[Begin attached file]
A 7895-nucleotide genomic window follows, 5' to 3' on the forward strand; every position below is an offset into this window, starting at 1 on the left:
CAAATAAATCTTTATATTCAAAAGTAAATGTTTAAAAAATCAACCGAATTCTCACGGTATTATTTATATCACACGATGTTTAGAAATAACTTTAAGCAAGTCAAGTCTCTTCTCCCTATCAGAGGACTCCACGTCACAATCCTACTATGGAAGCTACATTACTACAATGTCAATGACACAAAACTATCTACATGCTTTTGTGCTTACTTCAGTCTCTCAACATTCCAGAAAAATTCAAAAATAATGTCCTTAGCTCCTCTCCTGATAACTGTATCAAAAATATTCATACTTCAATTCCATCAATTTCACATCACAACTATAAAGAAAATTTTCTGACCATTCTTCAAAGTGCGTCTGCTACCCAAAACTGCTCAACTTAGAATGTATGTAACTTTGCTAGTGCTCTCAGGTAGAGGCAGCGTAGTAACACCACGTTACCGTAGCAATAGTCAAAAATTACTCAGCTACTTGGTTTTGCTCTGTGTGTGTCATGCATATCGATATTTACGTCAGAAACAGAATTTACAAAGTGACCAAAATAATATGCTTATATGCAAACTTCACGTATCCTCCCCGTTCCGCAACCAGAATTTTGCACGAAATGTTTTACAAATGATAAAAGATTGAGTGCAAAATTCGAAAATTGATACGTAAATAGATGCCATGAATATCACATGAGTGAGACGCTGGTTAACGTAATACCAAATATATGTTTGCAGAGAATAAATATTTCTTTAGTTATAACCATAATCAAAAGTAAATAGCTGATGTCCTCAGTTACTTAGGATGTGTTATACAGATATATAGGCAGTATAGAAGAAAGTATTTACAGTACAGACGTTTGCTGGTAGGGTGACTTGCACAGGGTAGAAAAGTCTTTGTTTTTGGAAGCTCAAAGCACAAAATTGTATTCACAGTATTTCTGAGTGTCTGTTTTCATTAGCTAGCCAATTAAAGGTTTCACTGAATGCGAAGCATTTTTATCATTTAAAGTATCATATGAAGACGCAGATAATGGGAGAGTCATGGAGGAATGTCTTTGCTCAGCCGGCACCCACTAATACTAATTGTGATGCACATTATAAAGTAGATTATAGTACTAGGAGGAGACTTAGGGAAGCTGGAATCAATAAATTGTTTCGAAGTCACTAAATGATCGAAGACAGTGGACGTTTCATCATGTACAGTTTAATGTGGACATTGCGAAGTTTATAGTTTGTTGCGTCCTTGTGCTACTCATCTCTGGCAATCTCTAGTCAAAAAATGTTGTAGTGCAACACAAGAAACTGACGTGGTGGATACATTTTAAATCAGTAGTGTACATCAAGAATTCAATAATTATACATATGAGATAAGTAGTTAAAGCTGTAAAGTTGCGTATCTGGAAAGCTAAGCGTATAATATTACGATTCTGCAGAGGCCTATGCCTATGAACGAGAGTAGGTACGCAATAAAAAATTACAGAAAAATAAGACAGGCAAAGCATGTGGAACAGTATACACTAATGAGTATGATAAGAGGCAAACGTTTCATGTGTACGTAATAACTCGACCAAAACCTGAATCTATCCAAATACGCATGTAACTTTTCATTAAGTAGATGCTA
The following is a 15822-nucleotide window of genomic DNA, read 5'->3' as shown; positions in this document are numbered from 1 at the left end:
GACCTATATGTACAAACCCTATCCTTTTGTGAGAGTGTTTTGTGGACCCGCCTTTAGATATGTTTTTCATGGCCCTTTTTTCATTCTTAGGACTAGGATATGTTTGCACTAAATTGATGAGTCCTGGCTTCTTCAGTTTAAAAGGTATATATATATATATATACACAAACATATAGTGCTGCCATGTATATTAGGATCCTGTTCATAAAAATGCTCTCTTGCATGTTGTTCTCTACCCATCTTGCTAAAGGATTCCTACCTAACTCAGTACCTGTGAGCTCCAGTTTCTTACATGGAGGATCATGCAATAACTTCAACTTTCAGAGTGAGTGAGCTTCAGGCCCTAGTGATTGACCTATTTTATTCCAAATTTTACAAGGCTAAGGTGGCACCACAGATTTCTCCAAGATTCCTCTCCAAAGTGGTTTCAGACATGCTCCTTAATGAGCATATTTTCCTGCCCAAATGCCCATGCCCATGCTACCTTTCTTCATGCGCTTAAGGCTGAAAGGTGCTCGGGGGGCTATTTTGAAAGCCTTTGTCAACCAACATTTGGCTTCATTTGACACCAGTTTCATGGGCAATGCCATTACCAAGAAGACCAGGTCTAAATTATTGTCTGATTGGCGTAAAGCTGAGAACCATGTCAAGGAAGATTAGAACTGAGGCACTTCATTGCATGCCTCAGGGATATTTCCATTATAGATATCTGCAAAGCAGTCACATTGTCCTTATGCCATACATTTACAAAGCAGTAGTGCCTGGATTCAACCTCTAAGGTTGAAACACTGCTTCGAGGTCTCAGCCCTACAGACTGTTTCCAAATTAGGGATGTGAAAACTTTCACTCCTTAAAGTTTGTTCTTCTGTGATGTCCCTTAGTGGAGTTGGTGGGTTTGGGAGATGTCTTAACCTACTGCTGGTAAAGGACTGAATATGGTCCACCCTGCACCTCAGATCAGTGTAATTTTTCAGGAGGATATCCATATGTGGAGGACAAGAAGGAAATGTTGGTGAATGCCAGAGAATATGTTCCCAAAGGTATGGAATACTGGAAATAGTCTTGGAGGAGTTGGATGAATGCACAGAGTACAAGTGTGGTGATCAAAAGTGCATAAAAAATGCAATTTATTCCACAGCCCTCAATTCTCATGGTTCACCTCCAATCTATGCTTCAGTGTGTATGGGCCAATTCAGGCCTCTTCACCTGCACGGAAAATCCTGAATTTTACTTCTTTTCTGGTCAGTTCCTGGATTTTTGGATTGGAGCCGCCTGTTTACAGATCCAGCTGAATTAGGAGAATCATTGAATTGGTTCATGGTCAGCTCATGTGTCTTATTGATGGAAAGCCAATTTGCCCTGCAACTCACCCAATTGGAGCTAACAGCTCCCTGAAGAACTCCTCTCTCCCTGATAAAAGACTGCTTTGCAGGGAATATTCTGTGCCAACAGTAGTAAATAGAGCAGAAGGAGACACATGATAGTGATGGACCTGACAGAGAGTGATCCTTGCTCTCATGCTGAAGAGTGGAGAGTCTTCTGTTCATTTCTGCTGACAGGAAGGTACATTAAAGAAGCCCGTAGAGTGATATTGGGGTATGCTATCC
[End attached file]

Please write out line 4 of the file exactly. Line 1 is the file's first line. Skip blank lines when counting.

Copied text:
GACCTATATGTACAAACCCTATCCTTTTGTGAGAGTGTTTTGTGGACCCGCCTTTAGATATGTTTTTCATGGCCCTTTTTTCATTCTTAGGACTAGGATATGTTTGCACTAAATTGATGAGTCCTGGCTTCTTCAGTTTAAAAGGTATATATATATATATATACACAAACATATAGTGCTGCCATGTATATTAGGATCCTGTTCATAAAAATGCTCTCTTGCATGTTGTTCTCTACCCATCTTGCTAAAGGATTCCTACCTAACTCAGTACCTGTGAGCTCCAGTTTCTTACATGGAGGATCATGCAATAACTTCAACTTTCAGAGTGAGTGAGCTTCAGGCCCTAGTGATTGACCTATTTTATTCCAAATTTTACAAGGCTAAGGTGGCACCACAGATTTCTCCAAGATTCCTCTCCAAAGTGGTTTCAGACATGCTCCTTAATGAGCATATTTTCCTGCCCAAATGCCCATGCCCATGCTACCTTTCTTCATGCGCTTAAGGCTGAAAGGTGCTCGGGGGGCTATTTTGAAAGCCTTTGTCAACCAACATTTGGCTTCATTTGACACCAGTTTCATGGGCAATGCCATTACCAAGAAGACCAGGTCTAAATTATTGTCTGATTGGCGTAAAGCTGAGAACCATGTCAAGGAAGATTAGAACTGAGGCACTTCATTGCATGCCTCAGGGATATTTCCATTATAGATATCTGCAAAGCAGTCACATTGTCCTTATGCCATACATTTACAAAGCAGTAGTGCCTGGATTCAACCTCTAAGGTTGAAACACTGCTTCGAGGTCTCAGCCCTACAGACTGTTTCCAAATTAGGGATGTGAAAACTTTCACTCCTTAAAGTTTGTTCTTCTGTGATGTCCCTTAGTGGAGTTGGTGGGTTTGGGAGATGTCTTAACCTACTGCTGGTAAAGGACTGAATATGGTCCACCCTGCACCTCAGATCAGTGTAATTTTTCAGGAGGATATCCATATGTGGAGGACAAGAAGGAAATGTTGGTGAATGCCAGAGAATATGTTCCCAAAGGTATGGAATACTGGAAATAGTCTTGGAGGAGTTGGATGAATGCACAGAGTACAAGTGTGGTGATCAAAAGTGCATAAAAAATGCAATTTATTCCACAGCCCTCAATTCTCATGGTTCACCTCCAATCTATGCTTCAGTGTGTATGGGCCAATTCAGGCCTCTTCACCTGCACGGAAAATCCTGAATTTTACTTCTTTTCTGGTCAGTTCCTGGATTTTTGGATTGGAGCCGCCTGTTTACAGATCCAGCTGAATTAGGAGAATCATTGAATTGGTTCATGGTCAGCTCATGTGTCTTATTGATGGAAAGCCAATTTGCCCTGCAACTCACCCAATTGGAGCTAACAGCTCCCTGAAGAACTCCTCTCTCCCTGATAAAAGACTGCTTTGCAGGGAATATTCTGTGCCAACAGTAGTAAATAGAGCAGAAGGAGACACATGATAGTGATGGACCTGACAGAGAGTGATCCTTGCTCTCATGCTGAAGAGTGGAGAGTCTTCTGTTCATTTCTGCTGACAGGAAGGTACATTAAAGAAGCCCGTAGAGTGATATTGGGGTATGCTATCC